Correct me if I’m wrong, but weren’t people allowed to view Ground Zero almost immediately after the terrorist attacks of 9/11?
I’m eager to learn what the Salem News reports later today, but at the moment, I’m concerned about what I’m seeing. More than four days after the Danvers explosion, the neighborhood is still sealed off with police barricades. No one can get in or out without identification showing that they belong in the neighborhood.
Even more inexplicable is that Fire Chief James Tutko is refusing to allow federal inspectors to do their jobs. I’m trying to approach this with an open mind, but right now it’s hard to disagree with Boston Globe columnist Adrian Walker, who writes:
If James Tutko, the Danvers fire chief, really wants to do something to aid the investigation into the stunning explosion last week, there is one step he could easily take: Get out of the way.
It is absurd that the federal Chemical Safety Board can’t get onto the site to investigate the cause of the blaze, because the fire official has decided they aren’t needed.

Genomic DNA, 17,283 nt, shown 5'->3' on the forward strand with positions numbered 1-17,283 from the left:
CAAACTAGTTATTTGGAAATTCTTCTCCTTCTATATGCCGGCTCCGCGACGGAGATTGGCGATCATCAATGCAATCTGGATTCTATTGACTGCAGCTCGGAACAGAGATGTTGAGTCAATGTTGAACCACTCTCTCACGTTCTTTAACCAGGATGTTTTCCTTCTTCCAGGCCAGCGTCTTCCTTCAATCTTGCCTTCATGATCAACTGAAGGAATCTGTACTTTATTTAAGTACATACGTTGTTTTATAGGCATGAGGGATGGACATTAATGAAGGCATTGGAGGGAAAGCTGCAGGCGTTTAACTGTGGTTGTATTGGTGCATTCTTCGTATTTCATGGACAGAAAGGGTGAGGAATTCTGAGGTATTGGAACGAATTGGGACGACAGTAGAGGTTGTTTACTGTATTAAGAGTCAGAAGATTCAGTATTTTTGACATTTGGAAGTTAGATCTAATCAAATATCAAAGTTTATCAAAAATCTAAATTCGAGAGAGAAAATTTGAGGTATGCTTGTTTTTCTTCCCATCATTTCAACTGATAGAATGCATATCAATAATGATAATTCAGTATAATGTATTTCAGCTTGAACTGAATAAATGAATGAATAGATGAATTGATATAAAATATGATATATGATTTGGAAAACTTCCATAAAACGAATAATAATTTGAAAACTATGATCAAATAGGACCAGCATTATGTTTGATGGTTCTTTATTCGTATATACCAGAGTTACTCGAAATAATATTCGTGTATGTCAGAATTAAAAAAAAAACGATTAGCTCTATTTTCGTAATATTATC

The Globe reports on this strange development here and here. The Herald has another angle on the dispute here. The Chemical Safety Board Web site, in announcing its Danvers investigation, has this to say by way of background:
The CSB is an independent federal agency charged with investigating industrial chemical accidents. The agency’s board members are appointed by the president and confirmed by the Senate. CSB investigations look into all aspects of chemical accidents, including physical causes such as equipment failure as well as inadequacies in safety management systems, regulations, and industry standards.
That sounds like exactly what we need. Those of us who live in Danvers deserve an explanation as to why the CSB isn’t being allowed in.